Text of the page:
Frank Darabont’s 1994 prison drama, “The Shawshank Redemption,” initially received limited recognition at the Oscars, but over the years, it has earned a special place in the hearts of cinephiles. Nearly three decades after its debut, the film, which follows the story of Andy Dufresne, a man unjustly sentenced to life imprisonment in the infamous Shawshank Prison, continues to be celebrated by critics, and even makes appearances in references within superhero movies.
Interestingly, despite the movie’s strong connection to Maine, where the story is set, very little of it was actually filmed in the Pine Tree State. The choice of filming locations played a crucial role in creating the authentic atmosphere of the prison environment. To minimize disruption and lend an authentic feel to the prison scenes, the production team sought a location no longer in use. After an extensive search, Darabont settled on the Ohio State Reformatory, which had recently closed its doors and had previously served as the backdrop for the 1989 action film “Tango and Cash.” This imposing prison, now in the process of renovation, stands in Mansfield, Ohio, approximately 70 miles southwest of Cleveland.
The production team also discovered other significant locations in the region. A courthouse in Wyandot County was selected for the opening scene, and the historic Bissman Building in Mansfield was chosen as the backdrop for the poignant second act scenes in which the elderly ex-convict, Brooks, endeavors to navigate life after spending a lifetime behind bars.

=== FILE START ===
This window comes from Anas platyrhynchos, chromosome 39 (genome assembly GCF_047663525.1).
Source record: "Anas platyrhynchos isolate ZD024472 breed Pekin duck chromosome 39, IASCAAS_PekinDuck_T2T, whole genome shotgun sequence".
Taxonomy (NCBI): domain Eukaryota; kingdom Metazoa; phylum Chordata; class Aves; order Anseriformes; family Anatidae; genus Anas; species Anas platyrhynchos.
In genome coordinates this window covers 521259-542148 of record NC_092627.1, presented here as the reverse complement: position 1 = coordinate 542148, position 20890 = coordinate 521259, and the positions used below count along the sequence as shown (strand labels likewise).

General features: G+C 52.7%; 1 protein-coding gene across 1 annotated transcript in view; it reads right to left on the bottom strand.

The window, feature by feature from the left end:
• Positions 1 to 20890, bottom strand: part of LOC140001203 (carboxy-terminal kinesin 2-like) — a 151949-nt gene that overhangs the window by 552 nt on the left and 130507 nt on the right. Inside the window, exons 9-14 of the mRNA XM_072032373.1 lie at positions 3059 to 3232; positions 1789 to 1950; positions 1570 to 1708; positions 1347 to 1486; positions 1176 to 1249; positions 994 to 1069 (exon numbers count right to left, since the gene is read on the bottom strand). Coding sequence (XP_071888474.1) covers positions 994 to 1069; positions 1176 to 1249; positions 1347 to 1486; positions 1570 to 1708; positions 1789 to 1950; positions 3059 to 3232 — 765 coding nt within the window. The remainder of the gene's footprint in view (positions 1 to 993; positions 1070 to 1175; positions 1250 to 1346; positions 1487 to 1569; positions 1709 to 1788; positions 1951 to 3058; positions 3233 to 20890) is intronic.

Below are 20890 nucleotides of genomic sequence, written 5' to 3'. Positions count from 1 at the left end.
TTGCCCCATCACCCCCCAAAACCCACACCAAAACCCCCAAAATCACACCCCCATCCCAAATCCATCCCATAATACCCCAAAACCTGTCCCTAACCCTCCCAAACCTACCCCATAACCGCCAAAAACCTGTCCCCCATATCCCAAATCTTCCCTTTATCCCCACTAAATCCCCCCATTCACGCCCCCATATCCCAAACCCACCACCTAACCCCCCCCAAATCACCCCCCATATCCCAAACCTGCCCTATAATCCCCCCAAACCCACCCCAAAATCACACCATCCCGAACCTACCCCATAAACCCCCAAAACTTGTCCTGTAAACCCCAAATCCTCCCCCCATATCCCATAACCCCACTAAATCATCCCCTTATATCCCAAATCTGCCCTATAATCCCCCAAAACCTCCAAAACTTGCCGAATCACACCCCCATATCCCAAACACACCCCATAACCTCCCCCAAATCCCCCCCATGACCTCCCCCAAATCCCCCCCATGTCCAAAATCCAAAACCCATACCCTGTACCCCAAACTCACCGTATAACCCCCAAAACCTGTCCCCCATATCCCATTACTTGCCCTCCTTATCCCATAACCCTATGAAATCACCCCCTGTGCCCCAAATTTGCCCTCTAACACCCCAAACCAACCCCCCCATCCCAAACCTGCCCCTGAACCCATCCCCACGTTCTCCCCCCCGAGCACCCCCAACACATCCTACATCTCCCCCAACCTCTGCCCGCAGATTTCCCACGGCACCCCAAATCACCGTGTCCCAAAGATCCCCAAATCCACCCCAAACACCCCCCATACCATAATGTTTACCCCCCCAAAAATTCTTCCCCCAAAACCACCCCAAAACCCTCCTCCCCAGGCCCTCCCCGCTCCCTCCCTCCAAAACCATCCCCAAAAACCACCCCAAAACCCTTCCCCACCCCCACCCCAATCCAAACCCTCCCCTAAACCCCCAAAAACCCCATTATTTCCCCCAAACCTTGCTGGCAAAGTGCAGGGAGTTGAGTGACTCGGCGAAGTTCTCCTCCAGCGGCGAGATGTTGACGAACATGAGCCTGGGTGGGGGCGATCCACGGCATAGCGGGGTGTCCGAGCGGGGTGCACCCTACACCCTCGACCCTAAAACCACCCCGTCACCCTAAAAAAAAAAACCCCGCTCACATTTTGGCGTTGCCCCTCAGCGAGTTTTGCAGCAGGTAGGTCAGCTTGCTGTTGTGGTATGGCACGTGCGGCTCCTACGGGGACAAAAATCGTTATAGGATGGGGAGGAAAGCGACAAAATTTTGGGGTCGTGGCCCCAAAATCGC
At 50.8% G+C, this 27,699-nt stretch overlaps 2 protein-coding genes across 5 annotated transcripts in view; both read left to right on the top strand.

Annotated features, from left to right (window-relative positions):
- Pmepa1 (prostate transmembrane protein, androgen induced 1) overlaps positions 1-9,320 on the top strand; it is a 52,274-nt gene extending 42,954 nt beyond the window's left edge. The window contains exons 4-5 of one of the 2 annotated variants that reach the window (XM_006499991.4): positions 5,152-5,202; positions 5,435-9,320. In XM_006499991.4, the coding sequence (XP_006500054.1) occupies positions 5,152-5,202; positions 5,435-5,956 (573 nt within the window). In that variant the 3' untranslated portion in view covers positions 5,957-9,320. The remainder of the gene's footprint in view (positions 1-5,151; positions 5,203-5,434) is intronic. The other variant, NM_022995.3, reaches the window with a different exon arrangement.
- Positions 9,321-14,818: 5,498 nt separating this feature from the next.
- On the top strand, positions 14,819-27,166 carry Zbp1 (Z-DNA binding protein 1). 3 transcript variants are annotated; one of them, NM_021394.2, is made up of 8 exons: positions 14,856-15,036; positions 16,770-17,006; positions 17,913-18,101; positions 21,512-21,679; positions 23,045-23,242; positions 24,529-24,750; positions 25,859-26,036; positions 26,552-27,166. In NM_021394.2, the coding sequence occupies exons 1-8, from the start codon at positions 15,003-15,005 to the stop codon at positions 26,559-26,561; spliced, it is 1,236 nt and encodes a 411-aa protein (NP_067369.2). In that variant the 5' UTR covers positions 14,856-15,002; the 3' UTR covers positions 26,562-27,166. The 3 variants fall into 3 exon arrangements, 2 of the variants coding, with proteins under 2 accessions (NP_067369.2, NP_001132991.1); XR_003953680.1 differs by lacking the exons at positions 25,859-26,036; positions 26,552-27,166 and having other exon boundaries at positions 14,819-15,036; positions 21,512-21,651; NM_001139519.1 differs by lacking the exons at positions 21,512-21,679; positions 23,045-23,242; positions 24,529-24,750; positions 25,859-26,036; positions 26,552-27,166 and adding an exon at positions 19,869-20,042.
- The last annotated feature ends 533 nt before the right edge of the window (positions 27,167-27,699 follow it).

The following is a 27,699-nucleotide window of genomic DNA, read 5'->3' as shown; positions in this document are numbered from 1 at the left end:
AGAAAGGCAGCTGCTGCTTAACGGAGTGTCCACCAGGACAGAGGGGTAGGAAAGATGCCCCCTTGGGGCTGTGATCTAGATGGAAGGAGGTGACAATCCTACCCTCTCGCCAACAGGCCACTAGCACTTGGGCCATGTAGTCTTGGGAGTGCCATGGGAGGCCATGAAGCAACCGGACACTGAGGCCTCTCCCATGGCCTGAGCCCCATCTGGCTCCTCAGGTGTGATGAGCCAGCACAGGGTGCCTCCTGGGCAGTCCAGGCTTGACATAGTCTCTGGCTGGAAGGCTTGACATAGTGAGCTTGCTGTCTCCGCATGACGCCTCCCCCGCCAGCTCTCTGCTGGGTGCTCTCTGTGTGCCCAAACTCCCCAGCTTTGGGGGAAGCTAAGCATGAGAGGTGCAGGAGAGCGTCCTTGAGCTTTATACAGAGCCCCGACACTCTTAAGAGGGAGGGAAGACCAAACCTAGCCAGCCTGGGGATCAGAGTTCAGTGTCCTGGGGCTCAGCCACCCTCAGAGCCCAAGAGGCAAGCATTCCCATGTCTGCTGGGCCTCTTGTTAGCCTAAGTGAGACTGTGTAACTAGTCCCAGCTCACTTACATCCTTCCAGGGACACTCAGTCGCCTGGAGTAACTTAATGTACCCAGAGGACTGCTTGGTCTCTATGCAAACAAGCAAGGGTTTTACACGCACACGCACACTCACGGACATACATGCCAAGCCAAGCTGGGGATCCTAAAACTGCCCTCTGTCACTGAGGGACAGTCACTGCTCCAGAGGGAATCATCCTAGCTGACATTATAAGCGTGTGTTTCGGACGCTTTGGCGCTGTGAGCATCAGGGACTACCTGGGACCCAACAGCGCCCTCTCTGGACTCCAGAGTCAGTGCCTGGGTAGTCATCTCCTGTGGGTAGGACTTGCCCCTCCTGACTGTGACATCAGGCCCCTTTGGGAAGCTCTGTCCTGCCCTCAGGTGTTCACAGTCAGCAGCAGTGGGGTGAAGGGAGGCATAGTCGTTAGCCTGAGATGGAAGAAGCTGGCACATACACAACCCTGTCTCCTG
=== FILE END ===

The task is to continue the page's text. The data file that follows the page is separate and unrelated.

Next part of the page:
One memorable scene involves an oak tree, a place of sentimental significance for Andy and an integral element of the narrative. While in the film’s storyline, this tree is located in upstate Maine, it was actually situated in Ohio, specifically in Monroe township just outside Mansfield. Regrettably, the tree, known as the “Shawshank oak,” met its end in 2017, succumbing to an infestation of ants in 2011 and a severe storm in 2016. The landowner ultimately made the difficult decision to have it felled.
The film’s final scene, which showcases Andy laboring on his long-awaited boat on a picturesque beach, ostensibly in the Mexican town of Zihuatanejo, required the crew to venture further afield. However, for practical reasons, they stayed within U.S. territory, filming the scene on Saint Croix in the U.S. Virgin Islands. This choice allowed them to capture the stunning backdrop that symbolized Andy’s hard-earned freedom and new beginnings.